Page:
has been going the rounds of the papers:
Last week the name of Ah-Lin was placed on
the pension-roll of the Department at the rate of
S8 per month. Ah-Lin ia the firit Chiuiunan to
receive n pension from the United States Govern
ment, lie is n rcaidcnt of Sun Francisco, but henre
allegiance to the Celeatial Empire. Ah-Lin enlisted
in the United States Nnvy as n Iandaninn less than
a decade ago, and shipped in the Hartford. This
ve-aul went to South America, and after cruising
around forsevnrnl months steamed into the harbor
of one of tho cities on the coast of Peru. Whilo
firing a s-tlute a gun bur.st, and so fractured Ah
Lin'a left lejc that he was made a cripple for lifo.
This occurred Aug. 23, 1SS-1. and May 30, 1885, ho
applied for n pension with the above result.
I will now claim for another Chinaman tho
honor of being tho first of his race to receive
a pension from tho United States Government,
and also tho first Chinese Grand Army man.
When tho writer had the honor being Depart
ment Commander of tho G.A.R. of Pennsyl
vania, and whilo on an official visit to tho
Posts of Iudiaua County, May 19, 1885, two
recruits were mustered into Post 28, of In
diana, ono of whom was a Chinaman, who had
enlisted in Co. D, 81st Pa., and served until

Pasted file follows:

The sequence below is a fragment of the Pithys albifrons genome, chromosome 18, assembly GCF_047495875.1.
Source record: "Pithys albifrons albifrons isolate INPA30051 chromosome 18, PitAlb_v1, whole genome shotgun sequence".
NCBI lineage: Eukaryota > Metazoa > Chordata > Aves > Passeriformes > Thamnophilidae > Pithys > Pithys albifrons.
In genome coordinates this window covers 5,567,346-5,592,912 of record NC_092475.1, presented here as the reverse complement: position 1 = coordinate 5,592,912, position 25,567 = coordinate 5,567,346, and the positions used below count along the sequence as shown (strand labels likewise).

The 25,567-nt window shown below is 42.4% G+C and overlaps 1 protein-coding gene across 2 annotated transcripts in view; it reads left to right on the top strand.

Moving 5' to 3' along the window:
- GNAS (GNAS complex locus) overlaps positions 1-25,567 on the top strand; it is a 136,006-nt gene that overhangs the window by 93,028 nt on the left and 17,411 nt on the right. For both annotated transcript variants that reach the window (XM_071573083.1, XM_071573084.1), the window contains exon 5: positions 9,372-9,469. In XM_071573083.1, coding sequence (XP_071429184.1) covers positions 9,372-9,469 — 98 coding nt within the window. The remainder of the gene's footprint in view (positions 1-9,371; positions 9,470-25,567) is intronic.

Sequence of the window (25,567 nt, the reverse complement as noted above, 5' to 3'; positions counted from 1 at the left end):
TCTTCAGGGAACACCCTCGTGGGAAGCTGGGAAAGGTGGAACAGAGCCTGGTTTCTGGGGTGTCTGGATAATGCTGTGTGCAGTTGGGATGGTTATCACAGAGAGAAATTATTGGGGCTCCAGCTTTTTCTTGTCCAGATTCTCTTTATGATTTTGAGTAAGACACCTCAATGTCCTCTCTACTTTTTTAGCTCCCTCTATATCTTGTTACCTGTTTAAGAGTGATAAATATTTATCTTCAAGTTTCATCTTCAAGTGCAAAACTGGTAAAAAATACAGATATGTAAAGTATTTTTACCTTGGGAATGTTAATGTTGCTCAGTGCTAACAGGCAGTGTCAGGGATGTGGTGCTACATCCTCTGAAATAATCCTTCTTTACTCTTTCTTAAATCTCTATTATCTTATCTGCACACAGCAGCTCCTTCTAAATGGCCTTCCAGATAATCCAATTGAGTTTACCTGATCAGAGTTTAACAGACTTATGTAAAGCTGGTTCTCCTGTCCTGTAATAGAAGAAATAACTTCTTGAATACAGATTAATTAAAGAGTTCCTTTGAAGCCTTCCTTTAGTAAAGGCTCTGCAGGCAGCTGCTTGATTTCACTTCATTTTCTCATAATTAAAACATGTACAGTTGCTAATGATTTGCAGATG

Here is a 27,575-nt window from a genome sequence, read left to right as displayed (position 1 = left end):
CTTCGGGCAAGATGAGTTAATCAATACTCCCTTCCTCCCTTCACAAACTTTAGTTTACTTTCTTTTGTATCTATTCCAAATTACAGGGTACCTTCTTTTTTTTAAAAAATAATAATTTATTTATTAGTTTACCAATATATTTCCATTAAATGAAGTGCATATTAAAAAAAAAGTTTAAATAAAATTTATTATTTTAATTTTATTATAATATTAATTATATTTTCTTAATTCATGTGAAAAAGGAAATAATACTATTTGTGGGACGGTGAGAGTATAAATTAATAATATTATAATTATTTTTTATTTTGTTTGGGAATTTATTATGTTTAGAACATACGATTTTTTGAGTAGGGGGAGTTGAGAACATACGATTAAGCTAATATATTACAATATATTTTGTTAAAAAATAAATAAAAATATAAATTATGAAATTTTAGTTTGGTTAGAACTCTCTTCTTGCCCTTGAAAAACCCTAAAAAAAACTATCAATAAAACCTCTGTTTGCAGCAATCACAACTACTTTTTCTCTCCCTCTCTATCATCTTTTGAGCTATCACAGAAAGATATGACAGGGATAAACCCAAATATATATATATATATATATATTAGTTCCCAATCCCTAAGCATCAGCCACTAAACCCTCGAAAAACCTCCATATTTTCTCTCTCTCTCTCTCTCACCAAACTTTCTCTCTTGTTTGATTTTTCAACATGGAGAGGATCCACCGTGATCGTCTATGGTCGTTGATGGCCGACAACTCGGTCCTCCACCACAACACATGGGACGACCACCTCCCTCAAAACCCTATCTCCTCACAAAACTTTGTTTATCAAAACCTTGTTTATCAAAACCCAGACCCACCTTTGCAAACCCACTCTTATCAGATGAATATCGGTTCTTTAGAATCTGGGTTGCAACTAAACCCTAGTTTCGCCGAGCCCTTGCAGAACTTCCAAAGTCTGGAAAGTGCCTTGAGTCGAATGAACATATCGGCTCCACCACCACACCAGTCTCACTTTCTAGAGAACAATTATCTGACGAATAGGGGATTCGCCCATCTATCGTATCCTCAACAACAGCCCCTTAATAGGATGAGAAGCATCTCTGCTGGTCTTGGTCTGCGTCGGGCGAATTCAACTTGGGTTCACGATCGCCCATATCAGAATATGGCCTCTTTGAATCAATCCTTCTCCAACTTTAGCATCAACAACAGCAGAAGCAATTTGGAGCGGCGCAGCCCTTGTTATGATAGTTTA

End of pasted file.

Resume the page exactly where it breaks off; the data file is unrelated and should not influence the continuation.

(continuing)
disabled by disease and wounds. He ha3 been
receiving a ponsiou of $3 per mouth since date
of disability. His name is Thomas Sylvnnus,
and under that name ho served in the army. His
name might have been atone timo Ah-Lin, Ah
Sin, or any othor Chinese name. Ho is a citi
zen of tho United States, having been natural
ized, but whether before or aftor tho war the
writer does not kuow. Ho is married to an
American woman, and resided in Indiana
County, Pa., at the timo above mentioned, and
was respected by all who knew him. Austin
Curtin, Rolaud, Pa.
Last ItOTlcw of tho Sixteenth Corps.
Editor National Tribune: I think Serg't
A. E. Glanville, Co. F, 10th Minn., is mistaken
in regard to the last review of tho old Six
As I was at Montgomery from tho 26th of
May, 1S05, to tho 2Gth of March, 186G, I know
the Sixteenth Corps was on grand review the
29th, 30th aud 31st days of May, 1865.
Gen. A. J. Smith was there. It was in a
large plantation about two miles from Mont
gomery, and I say that the 31st day of May,
1885, was tho last time tho Sixteenth Corps was
ever together. L. E. Joiinson, Co. G, 5Sth 111.,
A Fine Military Record.
Editor National Tribune: Seeing in a
recent number a communication from a New
York comrade as to his soldierly lineage, 1 will
give my record.
My great-grandfathers on my father's side
both served all through tho Revolutionary war,
wero both wounded, and both lived to the
great uge of 10-1 and 106 respectively. My
great grandfathers on my mother's sido were
both killed in the war of 1812. My paternal
grandfather and two of his brothers also served
in tho same war. My father and two of his
brothers, also ono of my mother's brothers,
wero soldiers in tho war of the rebellion, my
father re-culisting and having two honorable
discharges. I enlisted in the 193d N. Y. at tho
ago of 16 years, and served until my dischargo
at tho close of tho Avar. Beat it who can.
Wm. Siiafer, Bichlaud, Neb.
It is a duty you owe to your comrades io gel at
least one new subscriber for THE NATIONAL
Battery K, -lth U;S. Art.
Editor National Tribune: In your issuo
of March 8, 18d8, Col.' Thomas Rafmrty makes
a statement in regard to Battery K, 4th U.
S. Art., (of which I fas a member,) which is